Sunchokes: Did You Know?

by | Nov 25, 2008

Sunchokes, or Jerusalem artichokes, are one of the few tubers native to North America. Despite the name, these plants are not from Jerusalem nor are they artichokes. They are in fact a type of sunflower, though their flavor is similar to that of an artichoke. For this reason Italian cultivators called them girasole, the Italian translation of sunflower. When pronounced in Italian, girasole sounds similar to Jerusalem. Hence the name Jerusalem artichoke.

Their unique taste and texture make sunchokes a fantastic addition to many foods, however they are particularly useful as a potato substitute for diabetics. Unlike most tubers, sunchokes store their carbohydrates in the form of inulin instead of starch. Our digestive enzymes do not breakdown inulin, so it has a minimal impact on blood sugar and does not raise triglycerides.

The down side of inulin is that since it is not easily digested it can produce gas and bloating in sensitive people. Cooking sunchokes well can minimize this effect. It is also a good idea to eat a small amount the first time you try them and build up your tolerance.

Sunchokes are a good source of potassium, thiamin and phosphorus, and a fantastic source of iron and soluble fiber.

They make a delicious soup, but can also be roasted, sauteed or eaten raw.

What is your favorite way to eat and prepare sunchokes?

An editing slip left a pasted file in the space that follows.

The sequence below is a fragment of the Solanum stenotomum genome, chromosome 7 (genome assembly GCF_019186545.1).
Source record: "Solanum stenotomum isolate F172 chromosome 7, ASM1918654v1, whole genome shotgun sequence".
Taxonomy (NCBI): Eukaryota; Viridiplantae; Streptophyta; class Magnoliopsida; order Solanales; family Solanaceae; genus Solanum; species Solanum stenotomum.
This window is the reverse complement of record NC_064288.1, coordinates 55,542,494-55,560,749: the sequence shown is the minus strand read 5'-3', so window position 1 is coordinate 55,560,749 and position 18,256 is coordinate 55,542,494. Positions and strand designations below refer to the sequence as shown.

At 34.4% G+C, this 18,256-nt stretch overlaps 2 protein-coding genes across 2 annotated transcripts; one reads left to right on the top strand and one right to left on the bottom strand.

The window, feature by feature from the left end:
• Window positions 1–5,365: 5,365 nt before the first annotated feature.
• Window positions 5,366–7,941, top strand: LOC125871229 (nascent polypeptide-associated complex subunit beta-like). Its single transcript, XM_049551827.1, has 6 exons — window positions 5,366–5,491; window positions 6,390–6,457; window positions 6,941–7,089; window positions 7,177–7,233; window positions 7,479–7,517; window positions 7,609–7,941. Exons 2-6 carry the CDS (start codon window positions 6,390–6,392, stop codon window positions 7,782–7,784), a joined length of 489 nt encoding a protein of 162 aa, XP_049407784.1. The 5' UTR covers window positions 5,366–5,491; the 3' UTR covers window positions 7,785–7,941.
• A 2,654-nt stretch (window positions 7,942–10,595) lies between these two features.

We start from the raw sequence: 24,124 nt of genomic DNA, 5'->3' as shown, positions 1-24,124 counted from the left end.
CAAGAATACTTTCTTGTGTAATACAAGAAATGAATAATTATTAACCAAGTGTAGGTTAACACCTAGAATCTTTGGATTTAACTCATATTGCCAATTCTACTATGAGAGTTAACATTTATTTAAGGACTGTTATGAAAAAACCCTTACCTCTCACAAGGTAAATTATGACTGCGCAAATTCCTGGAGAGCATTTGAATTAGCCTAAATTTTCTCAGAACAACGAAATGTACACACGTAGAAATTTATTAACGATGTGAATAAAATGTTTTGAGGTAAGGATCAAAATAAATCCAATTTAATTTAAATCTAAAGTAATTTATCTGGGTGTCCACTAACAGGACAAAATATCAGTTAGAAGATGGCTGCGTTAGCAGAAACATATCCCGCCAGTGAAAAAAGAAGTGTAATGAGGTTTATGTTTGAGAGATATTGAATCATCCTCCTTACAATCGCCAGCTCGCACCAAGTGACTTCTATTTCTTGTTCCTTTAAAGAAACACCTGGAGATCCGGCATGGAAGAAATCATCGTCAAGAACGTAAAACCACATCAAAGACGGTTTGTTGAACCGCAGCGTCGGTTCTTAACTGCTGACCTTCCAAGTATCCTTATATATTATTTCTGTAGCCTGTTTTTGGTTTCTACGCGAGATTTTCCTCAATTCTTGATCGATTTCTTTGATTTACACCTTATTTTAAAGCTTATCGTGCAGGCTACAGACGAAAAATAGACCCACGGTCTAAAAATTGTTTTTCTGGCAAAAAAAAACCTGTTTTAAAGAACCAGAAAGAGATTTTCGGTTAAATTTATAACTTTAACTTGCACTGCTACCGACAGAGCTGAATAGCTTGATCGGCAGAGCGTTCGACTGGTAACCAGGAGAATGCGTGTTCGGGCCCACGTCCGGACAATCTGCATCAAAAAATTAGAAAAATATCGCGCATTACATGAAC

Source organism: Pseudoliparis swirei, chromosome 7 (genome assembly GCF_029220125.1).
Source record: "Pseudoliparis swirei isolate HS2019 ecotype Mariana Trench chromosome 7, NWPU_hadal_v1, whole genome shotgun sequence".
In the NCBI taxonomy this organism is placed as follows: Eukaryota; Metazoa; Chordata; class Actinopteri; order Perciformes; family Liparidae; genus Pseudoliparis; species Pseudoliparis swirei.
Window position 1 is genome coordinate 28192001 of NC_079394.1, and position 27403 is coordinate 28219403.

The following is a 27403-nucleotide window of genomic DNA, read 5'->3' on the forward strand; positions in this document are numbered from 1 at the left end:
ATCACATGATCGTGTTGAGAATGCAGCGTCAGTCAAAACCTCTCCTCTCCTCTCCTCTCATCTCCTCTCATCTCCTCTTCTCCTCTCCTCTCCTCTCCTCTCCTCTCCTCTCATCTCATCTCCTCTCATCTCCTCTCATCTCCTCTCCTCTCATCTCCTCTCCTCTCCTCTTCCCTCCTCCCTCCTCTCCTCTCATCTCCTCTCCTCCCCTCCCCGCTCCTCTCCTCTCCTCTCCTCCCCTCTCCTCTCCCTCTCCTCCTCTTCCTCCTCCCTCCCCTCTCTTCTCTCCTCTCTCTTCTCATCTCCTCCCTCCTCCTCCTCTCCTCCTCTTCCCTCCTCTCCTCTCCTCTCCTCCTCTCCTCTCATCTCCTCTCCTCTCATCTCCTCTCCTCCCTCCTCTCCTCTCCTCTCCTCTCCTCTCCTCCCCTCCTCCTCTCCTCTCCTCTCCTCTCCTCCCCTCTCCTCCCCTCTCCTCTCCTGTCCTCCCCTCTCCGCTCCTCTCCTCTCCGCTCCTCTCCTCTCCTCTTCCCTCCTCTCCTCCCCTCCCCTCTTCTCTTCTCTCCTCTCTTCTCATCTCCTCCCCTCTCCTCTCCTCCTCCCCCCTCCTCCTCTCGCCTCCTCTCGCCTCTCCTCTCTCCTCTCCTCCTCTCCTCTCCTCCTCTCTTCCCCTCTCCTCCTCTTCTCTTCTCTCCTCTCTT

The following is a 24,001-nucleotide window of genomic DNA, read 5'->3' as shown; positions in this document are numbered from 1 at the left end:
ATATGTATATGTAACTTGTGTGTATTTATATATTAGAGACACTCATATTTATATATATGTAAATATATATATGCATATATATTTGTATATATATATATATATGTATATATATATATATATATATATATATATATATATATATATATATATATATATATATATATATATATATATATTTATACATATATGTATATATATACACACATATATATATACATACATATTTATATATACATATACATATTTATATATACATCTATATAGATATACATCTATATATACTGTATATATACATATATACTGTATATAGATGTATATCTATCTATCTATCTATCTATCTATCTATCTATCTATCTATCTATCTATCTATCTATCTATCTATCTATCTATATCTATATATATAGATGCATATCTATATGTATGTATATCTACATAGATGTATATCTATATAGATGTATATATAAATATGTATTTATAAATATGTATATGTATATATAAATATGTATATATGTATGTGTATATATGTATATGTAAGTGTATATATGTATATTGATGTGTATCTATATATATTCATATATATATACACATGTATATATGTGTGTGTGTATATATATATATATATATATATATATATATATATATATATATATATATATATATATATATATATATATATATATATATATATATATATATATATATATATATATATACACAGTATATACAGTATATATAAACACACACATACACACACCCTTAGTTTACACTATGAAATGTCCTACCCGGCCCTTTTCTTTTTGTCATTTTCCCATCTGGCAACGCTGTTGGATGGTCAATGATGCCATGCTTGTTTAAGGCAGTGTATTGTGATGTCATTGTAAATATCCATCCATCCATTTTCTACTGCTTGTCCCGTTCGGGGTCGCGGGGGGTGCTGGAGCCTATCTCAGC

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8 Responses to “Sunchokes: Did You Know?”

  1. Anonymous says:

    Fun Fact for the day:
    Inulin is used in kidney function testing because it is freely filtered by the glomerulus, secreted into the tubule, and not reabsorbed. It is therefore a perfect measure of total renal perfusion. True story.

  2. Mike says:

    I like your optimism about strange and weird foods; I’ve only ever seen sunchokes at 1 organic grocery store in my area, and it probably would have never crossed my mind to actually eat it; now I really wanna try!

  3. Jed Wolpaw says:

    Awww, now I’m all choked up…have a great Thanksgiving :)

  4. Healthyliving says:

    Tubers are exciting. How related are the sunchokes to ginger, they look so similar?! So many root vegetable posts lately, I wouldn’t look at a sunchoke and think its a veggie. My prediction is that this will be the year of the root vegetable, and Darya is their champion!

  5. Anonymous says:

    I love your ‘did you know’ articles. I had no idea sunchokes were so good for you, and I can’t wait to try roasting them now!

  6. Katie says:

    What a weird way for a real vegetable to get a name!

  7. Darya Pino says:

    anon1:

    Cool, thanks.

    —–
    Nicholas:

    Ah, Zoolander. Classic comedy.

    —–
    Mike:

    That is exactly what I am trying to get across to people. Why not buy random vegetables? They aren’t usually very expensive….

    —–
    Jed:

    Thanks! Back attcha!

    —–
    Healthyliving:

    I’m not sure if ginger is realted to sunchokes, but they sure taste different! Like I said, it is really more similar to an artichoke and a potato.

    —–
    Anon2:

    Thank you. Did you ever get around to roasting them?

    —–
    Katie:

    I think there are a bunch of things are named by the mispronunciation of another language. Strange indeed.

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